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Excess Weight and Covid-19

Obesity Worsens Outcomes from COVID-19
Adults with excess weight are at even greater risk during the COVID-19 pandemic:

Having obesity increases the risk of severe illness from COVID-19. People who are overweight may also be at increased risk.

Having obesity may triple the risk of hospitalization due to a COVID-19 infection.
Remote Learning During Covid-19 Is Causing Children to Gain Weight, Doctors Warn
More snacking, less exercise puts them at greater risk for diabetes, other health concerns

Pediatricians are warning that the coronavirus pandemic’s protracted disruption of in-person schooling, sports and other activities is leading to weight gain that could have long-lasting impacts on children’s health.
Studies Begin to Untangle Obesity’s Role in Covid-19
In early April, Edna McCloud woke up to find her hands tied to her hospital bed. She had spent the past four days on a ventilator in a hospital in St. Louis County, Mo., thrashing and kicking under sedation as she battled a severe case of Covid-19.
Obese BME people at 'higher-risk' of contracting COVID-19
Source - EurekAlert
Obese people among black and minority ethnic communities (BME) are at around two times higher the risk of contracting COVID-19 than white Europeans, a study conducted by a team of Leicester researchers has found.

Benefits of Bariatric Surgery

Bariatric surgery cuts heart attack risk for years
Source - WebMD

Researchers looked at numerous heart (cardiac) risk factors before and after gastric bypass surgery and found all improved.

Improvements in heart risk factors included:

  • Total cholesterol declined from 184 before surgery to 174 after. (Below 200 is recommended.)
  • HDL or “good” cholesterol rose 40%.
  • LDL or “bad” cholesterol improved.
  • Triglycerides (blood fats) declined by about 55%.
Sleeve Gastrectomy Linked With Lower Fracture Risk
Source - medpagetoday
In severely obese patients who underwent bariatric surgery, sleeve gastrectomy, but not Roux-en-Y gastric bypass (RYGB), was associated with a lower risk for bone fractures, researchers reported.
Bariatric Surgery Slashes Spending on Diabetes and Hypertension Medications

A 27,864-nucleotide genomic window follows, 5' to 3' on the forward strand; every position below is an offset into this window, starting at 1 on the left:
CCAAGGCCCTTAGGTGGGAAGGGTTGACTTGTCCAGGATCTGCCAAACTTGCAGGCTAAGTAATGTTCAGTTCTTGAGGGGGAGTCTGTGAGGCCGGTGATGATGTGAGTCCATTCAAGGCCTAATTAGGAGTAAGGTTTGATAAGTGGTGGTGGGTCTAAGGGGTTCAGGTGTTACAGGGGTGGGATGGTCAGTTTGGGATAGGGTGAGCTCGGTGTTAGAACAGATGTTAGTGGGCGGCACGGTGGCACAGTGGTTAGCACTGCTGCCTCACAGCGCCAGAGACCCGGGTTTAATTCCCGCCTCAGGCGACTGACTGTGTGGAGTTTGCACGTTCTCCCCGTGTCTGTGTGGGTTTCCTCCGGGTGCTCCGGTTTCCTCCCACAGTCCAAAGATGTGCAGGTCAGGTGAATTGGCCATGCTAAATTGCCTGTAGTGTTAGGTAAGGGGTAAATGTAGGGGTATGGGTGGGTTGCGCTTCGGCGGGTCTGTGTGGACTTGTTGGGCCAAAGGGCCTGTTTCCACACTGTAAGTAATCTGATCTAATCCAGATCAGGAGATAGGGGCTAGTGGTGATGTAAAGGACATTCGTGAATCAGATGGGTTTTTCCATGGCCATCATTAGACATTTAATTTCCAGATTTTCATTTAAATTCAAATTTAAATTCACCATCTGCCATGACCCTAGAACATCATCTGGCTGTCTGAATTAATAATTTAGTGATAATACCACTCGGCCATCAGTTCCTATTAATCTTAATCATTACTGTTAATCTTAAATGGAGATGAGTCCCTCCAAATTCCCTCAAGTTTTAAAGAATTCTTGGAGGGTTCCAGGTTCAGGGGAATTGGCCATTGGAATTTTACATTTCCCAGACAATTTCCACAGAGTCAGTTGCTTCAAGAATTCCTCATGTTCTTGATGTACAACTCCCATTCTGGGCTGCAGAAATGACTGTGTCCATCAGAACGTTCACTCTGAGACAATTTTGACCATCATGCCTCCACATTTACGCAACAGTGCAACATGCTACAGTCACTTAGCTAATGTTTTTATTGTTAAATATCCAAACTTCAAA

Source - ASMBS
Patients with severe obesity who get weight-loss surgery cut their spending on diabetes medications by nearly 65 percent and spending on high blood pressure medications by more than a third three to six months after the operation, according to new research from Rush Medical College in Chicago presented here at an American Society for Metabolic and Bariatric Surgery (ASMBS) national clinical symposium on obesity prevention, treatment and research.
Association between Bariatric Surgery and Long-term Survival

Importance Accumulating evidence suggests that bariatric surgery improves survival among patients with severe obesity, but research among veterans has shown no evidence of benefit.

Objective To examine long-term survival in a large multisite cohort of patients who underwent bariatric surgery compared with matched control patients.

Bariatric Surgery Patients Exhibit Improved Memory Function 12 Months Postoperatively
Source - springer.com
137 patients were followed for 12 months after Bariatric Surgery to determine cognitive improvements. Patients Exhibited Improved Memory Function 12 Months Postoperatively.
Association Between Bariatric Surgery and Macrovascular Disease Outcomes in Patients With Type 2 Diabetes and Severe Obesity
Source - Jama Network
Macrovascular disease is a leading cause of morbidity and mortality for patients with type 2 diabetes, and medical management, including lifestyle changes, may not be successful at lowering risk.
Association Between Prepregnancy Body Mass Index and Severe Maternal Morbidity
Source - JAMA
Low and high prepregnancy BMI were associated with a statistically significant but small increase in the risk of severe maternal morbidity or mortality.
Weight loss surgery linked to lower risk of cancer
Source - Reuters
Severely obese people who undergo surgery to shed excess pounds may have lower odds of developing cancer than they would without the operations, a recent U.S. study suggests.
Change in Pain and Physical Function Following Bariatric Surgery for Severe Obesity
Source - JAMA
Importance: The variability and durability of improvements in pain and physical function following Roux-en-Y gastric bypass (RYGB) or laparoscopic adjustable gastric banding (LAGB) are not well described.
Bariatric Surgery Controls Blood Pressure
Source - JAMA
Bariatric surgery effectively controlled blood pressure in patients with obesity and hypertension, according to a trial published in Circulation.
Association Between Bariatric Surgery and Rates of Continuation, Discontinuation, or Initiation of Antidiabetes Treatment 6 Years Later
Source - JAMA
In this nationwide population-based cohort study of more than 30 000 adults, bariatric surgery was associated with a significantly higher 6-year postoperative antidiabetes treatment discontinuation rate compared with an obese control group, as well as with a low antidiabetes treatment initiation rate, with gastric bypass being the most effective procedure.

Safety of Bariatric Surgery

Surgical Skill and Complication Rates after Bariatric Surgery

Background

Clinical outcomes after many complex surgical procedures vary widely across hospitals and surgeons. Although it has been assumed that the proficiency of the operating surgeon is an important factor underlying such variation, empirical data are lacking on the relationships between technical skill and postoperative outcomes.